Saturday, July 15, 2006

TSIR 4: Salsa Gigante!

This month I get to kill two posts with one stone. I had already committed to writing a post about salsa on Fitfare, and then Barbara at Tigers and Strawberries announced that the theme for this month's Spice Is Right event is chilies. She asked us to show our favorite recipes using them. Well, as it happens, my favorite, most long-standing use of chilies is the salsa recipe I got from my friend Donna back in Austin over twenty years ago.

When I was growing up in Texas, I was a hopeless hot sauce wimp. I couldn't stand anything that had any heat whatsoever. I didn't even like pepper, but that may have been because my mother didn't like it and never used it. We only had salt in our salt and pepper shakers. I barely dipped my tortilla chips in the salsa they provided at Mexican Restaurants, and I could only eat nachos after taking off the jalapenos. (Except for that one night about the time I graduated from high school in Dallas and found myself with friends at an awful chain Mexican restaurant, where I meticulously and hysterically picked every single jalapeno off of the nachos and popped them into my mouth. But I was stoned then, so that doesn't really count.)

As I got older, I was able to tolerate heat a little better, but still didn't care that much for it. But I was developing some uses for spicy foods. After spending a night with a friend I discovered that there's nothing more heavenly than freshly ground black pepper on top of scrambled eggs. And coarsely ground black pepper really livened up my tuna salad.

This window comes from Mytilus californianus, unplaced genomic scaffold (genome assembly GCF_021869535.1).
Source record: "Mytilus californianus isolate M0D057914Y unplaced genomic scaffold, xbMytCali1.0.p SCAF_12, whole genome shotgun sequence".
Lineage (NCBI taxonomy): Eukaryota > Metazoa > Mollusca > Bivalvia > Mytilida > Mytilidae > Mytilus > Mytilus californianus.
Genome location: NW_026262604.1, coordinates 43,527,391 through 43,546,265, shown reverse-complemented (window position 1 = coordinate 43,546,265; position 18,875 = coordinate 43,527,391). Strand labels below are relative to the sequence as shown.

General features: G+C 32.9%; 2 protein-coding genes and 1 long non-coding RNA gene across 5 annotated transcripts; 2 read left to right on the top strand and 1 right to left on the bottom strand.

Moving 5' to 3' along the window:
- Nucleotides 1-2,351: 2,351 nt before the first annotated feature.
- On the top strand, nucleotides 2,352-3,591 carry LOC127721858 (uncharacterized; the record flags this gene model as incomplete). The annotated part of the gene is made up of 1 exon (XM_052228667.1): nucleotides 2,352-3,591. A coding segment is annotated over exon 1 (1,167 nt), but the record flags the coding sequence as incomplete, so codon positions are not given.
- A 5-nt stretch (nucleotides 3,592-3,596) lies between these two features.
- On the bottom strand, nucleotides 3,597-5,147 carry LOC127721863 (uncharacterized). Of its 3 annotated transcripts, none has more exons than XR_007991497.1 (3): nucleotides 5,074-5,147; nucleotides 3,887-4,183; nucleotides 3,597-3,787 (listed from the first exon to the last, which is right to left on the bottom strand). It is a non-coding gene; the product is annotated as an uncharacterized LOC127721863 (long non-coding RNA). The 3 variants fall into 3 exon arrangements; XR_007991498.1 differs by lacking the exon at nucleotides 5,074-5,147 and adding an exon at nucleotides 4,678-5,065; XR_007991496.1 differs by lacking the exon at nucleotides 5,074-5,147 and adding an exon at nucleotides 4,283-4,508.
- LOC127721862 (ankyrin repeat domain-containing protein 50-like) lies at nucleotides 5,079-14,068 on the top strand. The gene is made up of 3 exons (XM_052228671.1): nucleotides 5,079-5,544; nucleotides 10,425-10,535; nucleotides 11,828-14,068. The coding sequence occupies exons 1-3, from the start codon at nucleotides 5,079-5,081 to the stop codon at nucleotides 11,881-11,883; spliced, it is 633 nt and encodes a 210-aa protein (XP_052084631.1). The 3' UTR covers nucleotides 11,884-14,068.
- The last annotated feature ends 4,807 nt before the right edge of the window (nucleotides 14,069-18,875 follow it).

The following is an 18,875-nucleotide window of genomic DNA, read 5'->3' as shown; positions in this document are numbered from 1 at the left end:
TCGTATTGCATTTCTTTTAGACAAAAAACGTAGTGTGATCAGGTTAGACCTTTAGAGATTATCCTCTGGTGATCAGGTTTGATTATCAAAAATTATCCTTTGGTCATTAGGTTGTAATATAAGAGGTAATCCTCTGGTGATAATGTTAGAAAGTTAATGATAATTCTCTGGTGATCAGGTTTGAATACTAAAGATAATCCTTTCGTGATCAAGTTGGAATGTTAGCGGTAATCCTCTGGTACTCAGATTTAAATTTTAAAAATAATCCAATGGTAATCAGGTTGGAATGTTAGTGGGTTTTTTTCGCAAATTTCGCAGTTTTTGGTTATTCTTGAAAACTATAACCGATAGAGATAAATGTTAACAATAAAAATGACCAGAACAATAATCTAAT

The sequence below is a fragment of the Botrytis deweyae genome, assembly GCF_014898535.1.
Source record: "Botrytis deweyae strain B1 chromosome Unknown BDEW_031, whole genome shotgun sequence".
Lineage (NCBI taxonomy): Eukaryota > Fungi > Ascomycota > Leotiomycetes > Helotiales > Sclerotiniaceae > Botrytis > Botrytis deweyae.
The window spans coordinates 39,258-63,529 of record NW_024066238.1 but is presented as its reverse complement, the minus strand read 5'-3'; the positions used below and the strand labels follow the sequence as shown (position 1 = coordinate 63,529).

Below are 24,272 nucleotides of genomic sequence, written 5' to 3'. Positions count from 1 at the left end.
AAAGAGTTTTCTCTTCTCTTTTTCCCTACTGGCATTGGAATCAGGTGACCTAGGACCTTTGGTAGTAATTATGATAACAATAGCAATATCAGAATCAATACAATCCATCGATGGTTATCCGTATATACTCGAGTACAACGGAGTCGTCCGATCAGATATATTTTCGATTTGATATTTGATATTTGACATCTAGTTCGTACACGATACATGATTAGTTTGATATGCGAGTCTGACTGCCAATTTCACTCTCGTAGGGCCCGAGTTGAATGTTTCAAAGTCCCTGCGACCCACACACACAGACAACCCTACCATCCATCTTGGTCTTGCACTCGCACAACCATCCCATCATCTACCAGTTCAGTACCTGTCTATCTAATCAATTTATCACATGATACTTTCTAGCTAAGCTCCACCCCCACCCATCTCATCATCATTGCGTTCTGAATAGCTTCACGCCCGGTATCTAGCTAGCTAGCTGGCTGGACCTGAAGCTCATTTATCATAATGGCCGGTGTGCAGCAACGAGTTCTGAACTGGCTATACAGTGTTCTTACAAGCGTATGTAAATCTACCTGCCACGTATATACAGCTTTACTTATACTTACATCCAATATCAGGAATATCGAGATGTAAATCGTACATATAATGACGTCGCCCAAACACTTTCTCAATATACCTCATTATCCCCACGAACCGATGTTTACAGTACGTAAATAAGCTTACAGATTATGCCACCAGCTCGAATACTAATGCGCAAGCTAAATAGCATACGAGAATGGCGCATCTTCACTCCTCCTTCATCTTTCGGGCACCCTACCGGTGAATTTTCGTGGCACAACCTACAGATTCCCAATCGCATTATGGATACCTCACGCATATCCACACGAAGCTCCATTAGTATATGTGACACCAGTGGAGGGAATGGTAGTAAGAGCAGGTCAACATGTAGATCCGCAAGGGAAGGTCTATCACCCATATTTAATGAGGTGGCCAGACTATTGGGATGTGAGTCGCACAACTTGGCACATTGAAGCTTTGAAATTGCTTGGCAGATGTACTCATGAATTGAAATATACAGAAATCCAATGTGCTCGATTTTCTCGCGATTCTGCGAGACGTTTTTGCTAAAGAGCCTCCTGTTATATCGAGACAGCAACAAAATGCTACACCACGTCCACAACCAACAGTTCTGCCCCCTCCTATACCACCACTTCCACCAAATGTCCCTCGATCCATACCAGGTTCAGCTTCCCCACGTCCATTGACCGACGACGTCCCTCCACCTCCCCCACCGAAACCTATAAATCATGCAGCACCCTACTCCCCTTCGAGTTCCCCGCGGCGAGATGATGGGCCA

And then, as I wrote in my salsa post on Fitfare, one of my co-workers at the library started bringing in his homemade salsa and selling it. It was spicy and fresh and I couldn't get enough of it. I discovered that it was his use of serrano peppers that made it taste so good, and that was when I discovered that chilies have distinctive tastes, and it wasn't the heat of the jalapenos that I had disliked for all those years--it was the taste of the pickled jalapenos that was all I had ever known that was so distasteful to me.

And then, a few years later, the first szechuan style Chinese restaurant opened its doors in Austin, and I tasted yet another kind of chili. Szechuan chilies reminded me of dried serrano peppers--they had the same kind of bright, fresh heat that perked up any dish. Next to tickle my palate was Indian, with it's long slow steady curry heat. And then, I discovered Thai food, with its incredibly hot thai chilies.

Now I love all things spicy, including pickled jalapenos. But as soon as summer's bounty brings fresh, ripe tomatoes, I turn to the heat that changed my life and brought all things chili into my life.
Salsa Picante

1 28-oz. can whole stewed tomatoes
8-10 serrano peppers, chopped fine
1-2 large cloves garlic, chopped
handful of cilantro (to taste)
2 Tbsp olive oil
salt (to taste)
1/2 tsp oregano (or to taste)
2 large tomatoes, chopped fine
4-6 green onions, sliced thin

Drain juice from tomatoes into blender. Add peppers, garlic, cilantro, olive oil and salt. Blend until peppers are just chopped. Pour into large mixing bowl.

Put the tomatoes in the blender with the oregano and JUST chop them. Add them to the mixing bowl. Add the chopped tomatoes and the green onions.

Let stand for a few hours to allow the flavors to mix. This gets better over time.

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